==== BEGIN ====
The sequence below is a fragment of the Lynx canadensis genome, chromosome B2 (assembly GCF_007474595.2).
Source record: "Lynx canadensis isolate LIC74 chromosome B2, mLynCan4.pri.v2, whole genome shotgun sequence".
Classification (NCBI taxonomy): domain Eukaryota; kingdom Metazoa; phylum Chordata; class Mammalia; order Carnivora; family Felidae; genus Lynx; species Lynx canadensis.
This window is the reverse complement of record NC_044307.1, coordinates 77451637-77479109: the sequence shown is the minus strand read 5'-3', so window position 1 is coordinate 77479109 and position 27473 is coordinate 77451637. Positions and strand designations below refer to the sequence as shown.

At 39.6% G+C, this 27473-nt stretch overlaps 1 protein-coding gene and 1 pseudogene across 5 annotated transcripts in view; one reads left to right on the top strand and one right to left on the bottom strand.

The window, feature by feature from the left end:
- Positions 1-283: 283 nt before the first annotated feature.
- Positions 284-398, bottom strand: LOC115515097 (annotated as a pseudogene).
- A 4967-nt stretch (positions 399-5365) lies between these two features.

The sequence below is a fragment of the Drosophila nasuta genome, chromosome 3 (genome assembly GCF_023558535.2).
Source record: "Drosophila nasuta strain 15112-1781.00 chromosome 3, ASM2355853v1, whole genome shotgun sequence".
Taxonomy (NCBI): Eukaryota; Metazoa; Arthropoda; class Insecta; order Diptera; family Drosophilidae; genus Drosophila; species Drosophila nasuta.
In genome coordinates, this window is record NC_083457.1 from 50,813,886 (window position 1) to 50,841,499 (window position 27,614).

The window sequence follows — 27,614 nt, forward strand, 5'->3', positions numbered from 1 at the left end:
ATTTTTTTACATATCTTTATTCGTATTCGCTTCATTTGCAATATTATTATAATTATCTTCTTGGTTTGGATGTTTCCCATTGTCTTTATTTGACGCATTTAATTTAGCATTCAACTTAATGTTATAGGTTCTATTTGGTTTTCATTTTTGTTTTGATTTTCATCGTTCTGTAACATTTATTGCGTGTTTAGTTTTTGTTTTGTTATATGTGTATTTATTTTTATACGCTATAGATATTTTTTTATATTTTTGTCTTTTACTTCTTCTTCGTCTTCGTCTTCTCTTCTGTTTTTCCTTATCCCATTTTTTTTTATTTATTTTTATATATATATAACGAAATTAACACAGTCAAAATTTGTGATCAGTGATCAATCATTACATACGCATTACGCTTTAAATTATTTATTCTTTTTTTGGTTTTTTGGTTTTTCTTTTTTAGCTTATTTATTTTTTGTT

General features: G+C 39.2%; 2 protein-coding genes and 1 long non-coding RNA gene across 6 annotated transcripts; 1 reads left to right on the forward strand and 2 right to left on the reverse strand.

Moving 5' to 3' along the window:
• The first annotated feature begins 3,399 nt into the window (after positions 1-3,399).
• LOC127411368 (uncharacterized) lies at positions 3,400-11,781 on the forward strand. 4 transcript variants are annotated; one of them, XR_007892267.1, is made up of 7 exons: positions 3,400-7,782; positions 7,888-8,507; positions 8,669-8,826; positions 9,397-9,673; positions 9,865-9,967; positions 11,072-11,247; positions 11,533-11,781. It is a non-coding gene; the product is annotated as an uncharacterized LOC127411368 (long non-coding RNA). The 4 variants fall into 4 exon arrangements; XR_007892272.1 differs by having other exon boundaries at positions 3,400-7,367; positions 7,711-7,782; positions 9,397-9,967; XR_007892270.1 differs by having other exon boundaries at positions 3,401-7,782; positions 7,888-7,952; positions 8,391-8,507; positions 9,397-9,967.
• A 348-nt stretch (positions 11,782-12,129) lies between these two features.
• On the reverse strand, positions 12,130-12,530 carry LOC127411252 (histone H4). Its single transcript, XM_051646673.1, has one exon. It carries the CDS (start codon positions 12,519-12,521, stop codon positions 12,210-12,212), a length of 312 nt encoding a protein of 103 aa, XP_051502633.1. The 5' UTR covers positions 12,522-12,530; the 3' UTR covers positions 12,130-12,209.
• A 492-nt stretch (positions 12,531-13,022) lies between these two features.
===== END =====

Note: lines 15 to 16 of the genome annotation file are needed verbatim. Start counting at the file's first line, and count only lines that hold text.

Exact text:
ATTTTTTTACATATCTTTATTCGTATTCGCTTCATTTGCAATATTATTATAATTATCTTCTTGGTTTGGATGTTTCCCATTGTCTTTATTTGACGCATTTAATTTAGCATTCAACTTAATGTTATAGGTTCTATTTGGTTTTCATTTTTGTTTTGATTTTCATCGTTCTGTAACATTTATTGCGTGTTTAGTTTTTGTTTTGTTATATGTGTATTTATTTTTATACGCTATAGATATTTTTTTATATTTTTGTCTTTTACTTCTTCTTCGTCTTCGTCTTCTCTTCTGTTTTTCCTTATCCCATTTTTTTTTATTTATTTTTATATATATATAACGAAATTAACACAGTCAAAATTTGTGATCAGTGATCAATCATTACATACGCATTACGCTTTAAATTATTTATTCTTTTTTTGGTTTTTTGGTTTTTCTTTTTTAGCTTATTTATTTTTTGTT

General features: G+C 39.2%; 2 protein-coding genes and 1 long non-coding RNA gene across 6 annotated transcripts; 1 reads left to right on the forward strand and 2 right to left on the reverse strand.